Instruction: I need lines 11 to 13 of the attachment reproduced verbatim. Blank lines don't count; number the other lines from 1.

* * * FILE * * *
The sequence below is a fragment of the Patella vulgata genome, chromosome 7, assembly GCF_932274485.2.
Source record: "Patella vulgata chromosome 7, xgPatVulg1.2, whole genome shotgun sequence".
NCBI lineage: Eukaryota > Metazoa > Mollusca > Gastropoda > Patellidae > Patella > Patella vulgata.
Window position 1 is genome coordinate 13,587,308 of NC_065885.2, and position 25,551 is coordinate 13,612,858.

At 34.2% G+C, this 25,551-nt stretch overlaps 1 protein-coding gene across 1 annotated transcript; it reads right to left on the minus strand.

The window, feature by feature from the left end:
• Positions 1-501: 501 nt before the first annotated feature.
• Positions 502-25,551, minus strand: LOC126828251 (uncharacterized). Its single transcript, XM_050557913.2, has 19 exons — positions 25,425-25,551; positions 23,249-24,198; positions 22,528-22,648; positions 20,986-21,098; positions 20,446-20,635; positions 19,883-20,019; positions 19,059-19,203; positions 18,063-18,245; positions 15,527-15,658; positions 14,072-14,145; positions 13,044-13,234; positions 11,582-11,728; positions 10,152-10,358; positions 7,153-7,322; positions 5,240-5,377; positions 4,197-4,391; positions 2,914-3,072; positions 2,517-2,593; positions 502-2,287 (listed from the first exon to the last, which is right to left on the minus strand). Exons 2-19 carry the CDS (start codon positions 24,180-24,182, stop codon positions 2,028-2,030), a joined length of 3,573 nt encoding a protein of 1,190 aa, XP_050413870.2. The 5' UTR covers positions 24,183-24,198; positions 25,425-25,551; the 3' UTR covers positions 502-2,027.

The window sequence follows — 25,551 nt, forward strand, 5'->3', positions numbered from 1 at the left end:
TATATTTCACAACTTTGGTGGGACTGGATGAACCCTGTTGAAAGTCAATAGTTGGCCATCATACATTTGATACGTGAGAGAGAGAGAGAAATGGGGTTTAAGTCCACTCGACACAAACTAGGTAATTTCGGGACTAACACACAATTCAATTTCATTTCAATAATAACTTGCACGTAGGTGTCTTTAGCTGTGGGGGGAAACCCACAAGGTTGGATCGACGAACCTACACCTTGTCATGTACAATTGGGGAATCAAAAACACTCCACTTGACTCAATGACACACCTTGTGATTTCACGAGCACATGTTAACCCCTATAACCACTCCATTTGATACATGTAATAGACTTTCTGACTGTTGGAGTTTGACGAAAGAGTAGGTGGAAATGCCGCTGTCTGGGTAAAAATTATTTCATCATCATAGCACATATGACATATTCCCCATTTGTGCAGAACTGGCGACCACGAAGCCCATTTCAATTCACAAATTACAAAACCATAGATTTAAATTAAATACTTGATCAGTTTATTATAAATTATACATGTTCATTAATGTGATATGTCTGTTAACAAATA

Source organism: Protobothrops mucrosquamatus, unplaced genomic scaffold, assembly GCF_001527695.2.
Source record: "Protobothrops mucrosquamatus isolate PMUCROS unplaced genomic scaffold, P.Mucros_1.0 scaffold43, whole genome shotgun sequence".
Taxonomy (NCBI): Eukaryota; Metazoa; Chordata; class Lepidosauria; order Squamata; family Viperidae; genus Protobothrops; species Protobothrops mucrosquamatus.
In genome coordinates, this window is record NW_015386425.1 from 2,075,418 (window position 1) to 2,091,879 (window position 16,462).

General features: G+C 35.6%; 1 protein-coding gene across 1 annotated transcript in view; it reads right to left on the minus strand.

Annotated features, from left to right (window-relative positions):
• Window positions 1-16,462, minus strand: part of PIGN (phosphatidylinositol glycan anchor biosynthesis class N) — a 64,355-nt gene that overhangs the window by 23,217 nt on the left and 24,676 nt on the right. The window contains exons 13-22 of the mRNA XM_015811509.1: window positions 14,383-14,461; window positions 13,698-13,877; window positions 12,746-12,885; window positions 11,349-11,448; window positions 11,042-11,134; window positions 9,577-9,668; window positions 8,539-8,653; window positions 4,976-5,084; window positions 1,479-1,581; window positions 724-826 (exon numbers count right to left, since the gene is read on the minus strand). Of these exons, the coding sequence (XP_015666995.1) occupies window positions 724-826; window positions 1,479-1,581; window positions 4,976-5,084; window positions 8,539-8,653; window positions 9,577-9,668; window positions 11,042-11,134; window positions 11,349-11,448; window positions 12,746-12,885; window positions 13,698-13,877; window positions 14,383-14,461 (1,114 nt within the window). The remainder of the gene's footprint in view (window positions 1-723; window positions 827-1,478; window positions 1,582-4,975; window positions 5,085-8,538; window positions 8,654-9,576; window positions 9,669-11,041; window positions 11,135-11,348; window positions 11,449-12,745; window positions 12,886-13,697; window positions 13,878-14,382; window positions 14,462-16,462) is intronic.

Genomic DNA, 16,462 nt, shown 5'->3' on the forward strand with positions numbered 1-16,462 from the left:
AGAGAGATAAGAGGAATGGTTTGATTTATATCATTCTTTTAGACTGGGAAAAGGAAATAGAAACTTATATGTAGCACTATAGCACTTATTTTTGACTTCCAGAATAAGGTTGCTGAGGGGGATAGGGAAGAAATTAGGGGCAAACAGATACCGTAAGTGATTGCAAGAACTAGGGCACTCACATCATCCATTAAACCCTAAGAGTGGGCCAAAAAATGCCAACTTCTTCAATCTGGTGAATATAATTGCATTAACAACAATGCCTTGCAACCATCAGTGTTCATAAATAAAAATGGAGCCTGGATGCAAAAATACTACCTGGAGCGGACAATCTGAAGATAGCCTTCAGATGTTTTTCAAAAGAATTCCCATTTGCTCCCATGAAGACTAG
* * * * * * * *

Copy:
Source organism: Protobothrops mucrosquamatus, unplaced genomic scaffold, assembly GCF_001527695.2.
Source record: "Protobothrops mucrosquamatus isolate PMUCROS unplaced genomic scaffold, P.Mucros_1.0 scaffold43, whole genome shotgun sequence".
Taxonomy (NCBI): Eukaryota; Metazoa; Chordata; class Lepidosauria; order Squamata; family Viperidae; genus Protobothrops; species Protobothrops mucrosquamatus.